If this isn’t enough for you, check out our event calendar, which allows you to plan your trip around the many free events that take place in Greenland all year round.
#3 Be your own guide
There are many activities in Greenland that can be done without a guide if you have the right tools and information. A good example is the Nuuk Art Walk – pick up a guide for free at the Art Museum or at Hotel Hans Egede’s reception, and spend an afternoon exploring the city as your own guide, through the lens of art. Discover the best viewpoints in Nuuk and Ilulissat on your own, with the help of previous travellers. Many hikes can be completed without a guide, if you have some hiking experience and download the Greenland GPS app, which features marked trails that you can download and follow offline. However, if you are inexperienced in hiking, don’t have the right emergency gear, or are unsure about your navigation skills, please make sure you take a guide with you. Greenland’s backcountry is a vast wilderness and you need to have the equipment and experience to take care of yourself in an emergency situation.
Save time: Before you go
#1 Plan, plan, plan
Greenland is the kind of destination where you can plan your trip as you go, but if you choose this option, you are going to spend some time waiting around. Travelling around Greenland is logistically a bit challenging, so you cannot expect that your desired route is available right when you want it. In order to make the most of the time you have in Greenland, research and plan all of your domestic journeys and tours in advance, to make sure that everything fits together in the most time-efficient way. But remember…
#2 Don’t pack too much in
As much as you plan ahead, it is likely that there will be something that has to change. In Greenland, the elements are in charge and if the weather gods decide you’re flying or sailing later than planned, then there’s nothing you can do about it. So don’t build an itinerary that is too tight, with many connections in one day. Consider planning buffer days or layovers in transfer destinations.
#3 Choose a package tour or plan with an agency
A simple way to save time is to let someone else do the planning for you. Book a package tour or let an experienced travel agent do the work for you, to make sure you get the most out of your trip.
#4 Choose the right season for you
Summer: Endless days. Above the Arctic Circle in the summertime, the sun never sets, which means you have 24 hours of daylight, and much more time to be out and about. The long hours of low light make this season perfect for photographers.
Spring: Two seasons in one trip. In Greenland’s ‘springtime’ (April – May) you can actually experience two different seasons in different parts of Greenland at the same time. No need to make a separate winter and summer trip – just start in the North where conditions stay wintery for longer, and then make your way down south where the snow has already disappeared and summer is creeping in!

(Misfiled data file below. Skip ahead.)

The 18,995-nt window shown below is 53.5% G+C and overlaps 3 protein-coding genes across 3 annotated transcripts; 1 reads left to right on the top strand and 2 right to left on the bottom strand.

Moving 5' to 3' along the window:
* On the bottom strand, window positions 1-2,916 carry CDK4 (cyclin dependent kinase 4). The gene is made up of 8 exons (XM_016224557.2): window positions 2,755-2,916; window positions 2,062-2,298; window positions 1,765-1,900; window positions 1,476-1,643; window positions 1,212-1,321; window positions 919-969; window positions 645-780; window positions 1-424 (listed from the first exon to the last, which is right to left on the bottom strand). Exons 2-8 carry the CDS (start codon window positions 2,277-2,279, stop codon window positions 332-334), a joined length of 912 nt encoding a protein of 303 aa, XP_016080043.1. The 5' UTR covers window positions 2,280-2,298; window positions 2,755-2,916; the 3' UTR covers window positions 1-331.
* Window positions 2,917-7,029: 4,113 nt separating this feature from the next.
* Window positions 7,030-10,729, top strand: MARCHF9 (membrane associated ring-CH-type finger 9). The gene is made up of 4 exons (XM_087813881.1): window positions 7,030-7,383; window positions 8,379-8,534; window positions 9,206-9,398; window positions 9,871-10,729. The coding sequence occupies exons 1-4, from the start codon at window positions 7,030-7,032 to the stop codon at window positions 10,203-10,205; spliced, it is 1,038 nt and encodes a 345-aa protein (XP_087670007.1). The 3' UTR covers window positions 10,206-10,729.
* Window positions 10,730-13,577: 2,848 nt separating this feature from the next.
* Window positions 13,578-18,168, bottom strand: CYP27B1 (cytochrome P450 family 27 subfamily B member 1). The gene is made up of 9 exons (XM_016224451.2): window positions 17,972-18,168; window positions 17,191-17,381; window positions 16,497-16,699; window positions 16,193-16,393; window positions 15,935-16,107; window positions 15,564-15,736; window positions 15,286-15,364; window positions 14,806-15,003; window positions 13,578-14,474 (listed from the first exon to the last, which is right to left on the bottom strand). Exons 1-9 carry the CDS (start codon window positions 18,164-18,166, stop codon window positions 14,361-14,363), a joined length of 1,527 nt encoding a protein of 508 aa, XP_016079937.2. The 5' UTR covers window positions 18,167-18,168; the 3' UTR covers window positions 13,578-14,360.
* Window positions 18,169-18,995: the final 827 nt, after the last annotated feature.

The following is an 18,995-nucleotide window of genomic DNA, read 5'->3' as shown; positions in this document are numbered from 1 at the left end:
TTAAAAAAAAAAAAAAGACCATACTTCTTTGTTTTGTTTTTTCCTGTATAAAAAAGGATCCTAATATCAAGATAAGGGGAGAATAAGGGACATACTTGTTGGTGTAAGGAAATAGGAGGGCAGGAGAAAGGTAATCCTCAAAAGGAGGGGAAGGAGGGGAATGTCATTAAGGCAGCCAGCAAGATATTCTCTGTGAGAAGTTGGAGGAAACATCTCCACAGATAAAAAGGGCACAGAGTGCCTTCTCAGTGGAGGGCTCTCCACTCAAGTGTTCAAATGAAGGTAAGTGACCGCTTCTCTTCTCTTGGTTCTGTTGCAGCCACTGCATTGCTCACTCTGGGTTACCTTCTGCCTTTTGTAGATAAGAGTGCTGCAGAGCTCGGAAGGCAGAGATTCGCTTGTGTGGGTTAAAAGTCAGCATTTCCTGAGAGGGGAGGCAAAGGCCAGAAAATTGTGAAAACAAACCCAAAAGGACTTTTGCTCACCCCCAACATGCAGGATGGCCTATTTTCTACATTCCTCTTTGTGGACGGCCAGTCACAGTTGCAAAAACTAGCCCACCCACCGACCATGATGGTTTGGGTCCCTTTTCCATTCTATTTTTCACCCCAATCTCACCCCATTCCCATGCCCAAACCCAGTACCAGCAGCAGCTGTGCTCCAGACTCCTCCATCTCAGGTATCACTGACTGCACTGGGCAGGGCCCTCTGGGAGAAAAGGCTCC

Winter: One of the world’s longest. We pride ourselves in having one of the world’s longest winters. Our streets stay snowy sometimes up to nine months of the year. This gives you snow-chasers much more time to enjoy all of the winter activities that Greenland has to offer.
#5 Pack for comfort
Greenland is a rugged destination, which is great because it feels really authentic and adventurous. But this also means that you need to be well-prepared, even if you are not planning on a particularly active holiday. Even walking around in towns and cities, roads can be rough and uneven. It is very important that you pack for comfort, with good, sturdy, broken-in footwear and clothing for all weather conditions. If you can move around easily and in comfort, you will fit in more activities and save time shopping for extra gear you didn’t realise you needed.
Save time: How to travel
#1 Air over water
It is of course much quicker to fly around than to sail, so if you can afford it, choose to fly and take in more destinations in one trip.
If you don’t have very long in one destination, take a flightseeing or helicopter tour, so you can experience as much of the surrounding landscape as possible in a short time.
#2 Wheels over walking
There are local buses in Nuuk, Sisimiut, Ilulissat, and Kangerlussuaq. They usually go more or less anywhere there is a road, since the towns are pretty small. This is also a ‘save money’ tactic – simply hop on, pay cash to the driver, and get a cheap bus tour of the city! In some towns you can also rent a car or a bike as a quick way to see the city.
#3 Get on Greenlandic time!
Greenlanders are famously relaxed with their sense of time, often preferring to judge things by the changes in the weather or by what nature deems appropriate. Try readjusting your perception of time so that you ‘go with the flow’ of what’s possible, and you will realise that this is the best way of making the most of the time that is available to you.
We cannot promise you the cheapest holiday you’ve ever had, and you will need to spend more than just a weekend here – but we can guarantee that a trip to Greenland will be worth all of the time and money you invest in it. This special destination will stay with you for much longer than you think…
Behind Greenland's largest travel site is the Visit Greenland that is 100% owned by the Government of Greenland, who is responsible for marketing the country's adventures and opportunities for guests wishing to visit the world's largest island.
The VisitGreenland.com website is created by Visit Greenland and Kathart Interactive.